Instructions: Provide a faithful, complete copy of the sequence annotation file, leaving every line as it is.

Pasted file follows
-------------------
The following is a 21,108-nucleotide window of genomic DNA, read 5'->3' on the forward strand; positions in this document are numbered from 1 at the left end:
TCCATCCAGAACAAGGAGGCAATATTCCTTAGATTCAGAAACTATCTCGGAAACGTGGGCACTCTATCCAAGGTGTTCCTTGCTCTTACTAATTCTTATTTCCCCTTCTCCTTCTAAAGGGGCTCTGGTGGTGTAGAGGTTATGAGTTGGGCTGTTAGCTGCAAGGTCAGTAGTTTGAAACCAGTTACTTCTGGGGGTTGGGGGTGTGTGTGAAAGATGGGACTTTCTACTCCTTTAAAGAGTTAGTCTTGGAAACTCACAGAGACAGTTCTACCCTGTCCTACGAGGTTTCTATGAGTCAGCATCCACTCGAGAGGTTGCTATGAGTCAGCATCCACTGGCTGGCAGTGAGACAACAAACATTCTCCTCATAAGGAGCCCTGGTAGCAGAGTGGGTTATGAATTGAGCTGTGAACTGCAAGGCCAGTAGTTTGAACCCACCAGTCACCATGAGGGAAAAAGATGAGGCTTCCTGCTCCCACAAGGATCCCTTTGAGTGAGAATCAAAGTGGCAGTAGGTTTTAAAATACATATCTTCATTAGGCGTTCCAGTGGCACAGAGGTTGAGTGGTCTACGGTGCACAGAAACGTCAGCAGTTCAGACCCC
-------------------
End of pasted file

The following is a 21,108-nucleotide window of genomic DNA, read 5'->3' on the forward strand; positions in this document are numbered from 1 at the left end:
TCCATCCAGAACAAGGAGGCAATATTCCTTAGATTCAGAAACTATCTCGGAAACGTGGGCACTCTATCCAAGGTGTTCCTTGCTCTTACTAATTCTTATTTCCCCTTCTCCTTCTAAAGGGGCTCTGGTGGTGTAGAGGTTATGAGTTGGGCTGTTAGCTGCAAGGTCAGTAGTTTGAAACCAGTTACTTCTGGGGGTTGGGGGTGTGTGTGAAAGATGGGACTTTCTACTCCTTTAAAGAGTTAGTCTTGGAAACTCACAGAGACAGTTCTACCCTGTCCTACGAGGTTTCTATGAGTCAGCATCCACTCGAGAGGTTGCTATGAGTCAGCATCCACTGGCTGGCAGTGAGACAACAAACATTCTCCTCATAAGGAGCCCTGGTAGCAGAGTGGGTTATGAATTGAGCTGTGAACTGCAAGGCCAGTAGTTTGAACCCACCAGTCACCATGAGGGAAAAAGATGAGGCTTCCTGCTCCCACAAGGATCCCTTTGAGTGAGAATCAAAGTGGCAGTAGGTTTTAAAATACATATCTTCATTAGGCGTTCCAGTGGCACAGAGGTTGAGTGGTCTACGGTGCACAGAAACGTCAGCAGTTCAGACCCC